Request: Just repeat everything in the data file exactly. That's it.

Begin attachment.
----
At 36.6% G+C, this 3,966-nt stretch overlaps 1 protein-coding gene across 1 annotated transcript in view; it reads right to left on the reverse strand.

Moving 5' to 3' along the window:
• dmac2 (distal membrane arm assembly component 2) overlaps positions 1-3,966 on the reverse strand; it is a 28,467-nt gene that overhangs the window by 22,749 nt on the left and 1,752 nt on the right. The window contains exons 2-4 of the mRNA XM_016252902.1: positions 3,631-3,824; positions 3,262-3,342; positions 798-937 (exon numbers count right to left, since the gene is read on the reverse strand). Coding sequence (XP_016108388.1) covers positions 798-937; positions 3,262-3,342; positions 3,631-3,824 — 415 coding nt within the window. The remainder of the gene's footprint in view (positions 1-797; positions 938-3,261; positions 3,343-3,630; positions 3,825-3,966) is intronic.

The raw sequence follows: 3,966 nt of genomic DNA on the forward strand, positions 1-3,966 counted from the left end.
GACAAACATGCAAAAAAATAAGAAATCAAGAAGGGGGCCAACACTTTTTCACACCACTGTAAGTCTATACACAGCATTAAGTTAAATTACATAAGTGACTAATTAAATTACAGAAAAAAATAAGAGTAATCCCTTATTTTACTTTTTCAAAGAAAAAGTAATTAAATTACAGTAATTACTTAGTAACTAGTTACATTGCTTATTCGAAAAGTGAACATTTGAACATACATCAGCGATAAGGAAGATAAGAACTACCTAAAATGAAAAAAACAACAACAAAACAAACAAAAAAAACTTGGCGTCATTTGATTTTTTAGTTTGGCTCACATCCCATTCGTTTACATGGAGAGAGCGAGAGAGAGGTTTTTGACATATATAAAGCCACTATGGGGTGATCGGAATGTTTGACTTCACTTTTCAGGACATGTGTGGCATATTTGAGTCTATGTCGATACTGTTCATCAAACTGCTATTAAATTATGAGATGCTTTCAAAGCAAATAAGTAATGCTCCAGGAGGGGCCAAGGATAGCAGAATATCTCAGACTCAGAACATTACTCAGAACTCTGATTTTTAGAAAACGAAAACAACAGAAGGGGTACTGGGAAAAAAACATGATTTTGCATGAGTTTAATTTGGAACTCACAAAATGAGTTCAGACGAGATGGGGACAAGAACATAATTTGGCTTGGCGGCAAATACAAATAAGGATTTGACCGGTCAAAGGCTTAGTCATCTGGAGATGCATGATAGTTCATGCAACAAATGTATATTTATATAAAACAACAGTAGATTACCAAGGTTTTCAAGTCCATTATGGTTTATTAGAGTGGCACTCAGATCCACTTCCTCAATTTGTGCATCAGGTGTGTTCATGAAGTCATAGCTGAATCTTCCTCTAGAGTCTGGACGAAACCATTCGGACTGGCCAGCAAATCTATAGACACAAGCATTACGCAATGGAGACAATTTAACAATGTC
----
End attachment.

At 36.6% G+C, this 3,966-nt stretch overlaps 1 protein-coding gene across 1 annotated transcript in view; it reads right to left on the reverse strand.

Moving 5' to 3' along the window:
• dmac2 (distal membrane arm assembly component 2) overlaps positions 1-3,966 on the reverse strand; it is a 28,467-nt gene that overhangs the window by 22,749 nt on the left and 1,752 nt on the right. The window contains exons 2-4 of the mRNA XM_016252902.1: positions 3,631-3,824; positions 3,262-3,342; positions 798-937 (exon numbers count right to left, since the gene is read on the reverse strand). Coding sequence (XP_016108388.1) covers positions 798-937; positions 3,262-3,342; positions 3,631-3,824 — 415 coding nt within the window. The remainder of the gene's footprint in view (positions 1-797; positions 938-3,261; positions 3,343-3,630; positions 3,825-3,966) is intronic.

The raw sequence follows: 3,966 nt of genomic DNA on the forward strand, positions 1-3,966 counted from the left end.
GACAAACATGCAAAAAAATAAGAAATCAAGAAGGGGGCCAACACTTTTTCACACCACTGTAAGTCTATACACAGCATTAAGTTAAATTACATAAGTGACTAATTAAATTACAGAAAAAAATAAGAGTAATCCCTTATTTTACTTTTTCAAAGAAAAAGTAATTAAATTACAGTAATTACTTAGTAACTAGTTACATTGCTTATTCGAAAAGTGAACATTTGAACATACATCAGCGATAAGGAAGATAAGAACTACCTAAAATGAAAAAAACAACAACAAAACAAACAAAAAAAACTTGGCGTCATTTGATTTTTTAGTTTGGCTCACATCCCATTCGTTTACATGGAGAGAGCGAGAGAGAGGTTTTTGACATATATAAAGCCACTATGGGGTGATCGGAATGTTTGACTTCACTTTTCAGGACATGTGTGGCATATTTGAGTCTATGTCGATACTGTTCATCAAACTGCTATTAAATTATGAGATGCTTTCAAAGCAAATAAGTAATGCTCCAGGAGGGGCCAAGGATAGCAGAATATCTCAGACTCAGAACATTACTCAGAACTCTGATTTTTAGAAAACGAAAACAACAGAAGGGGTACTGGGAAAAAAACATGATTTTGCATGAGTTTAATTTGGAACTCACAAAATGAGTTCAGACGAGATGGGGACAAGAACATAATTTGGCTTGGCGGCAAATACAAATAAGGATTTGACCGGTCAAAGGCTTAGTCATCTGGAGATGCATGATAGTTCATGCAACAAATGTATATTTATATAAAACAACAGTAGATTACCAAGGTTTTCAAGTCCATTATGGTTTATTAGAGTGGCACTCAGATCCACTTCCTCAATTTGTGCATCAGGTGTGTTCATGAAGTCATAGCTGAATCTTCCTCTAGAGTCTGGACGAAACCATTCGGACTGGCCAGCAAATCTATAGACACAAGCATTACGCAATGGAGACAATTTAACAATGTC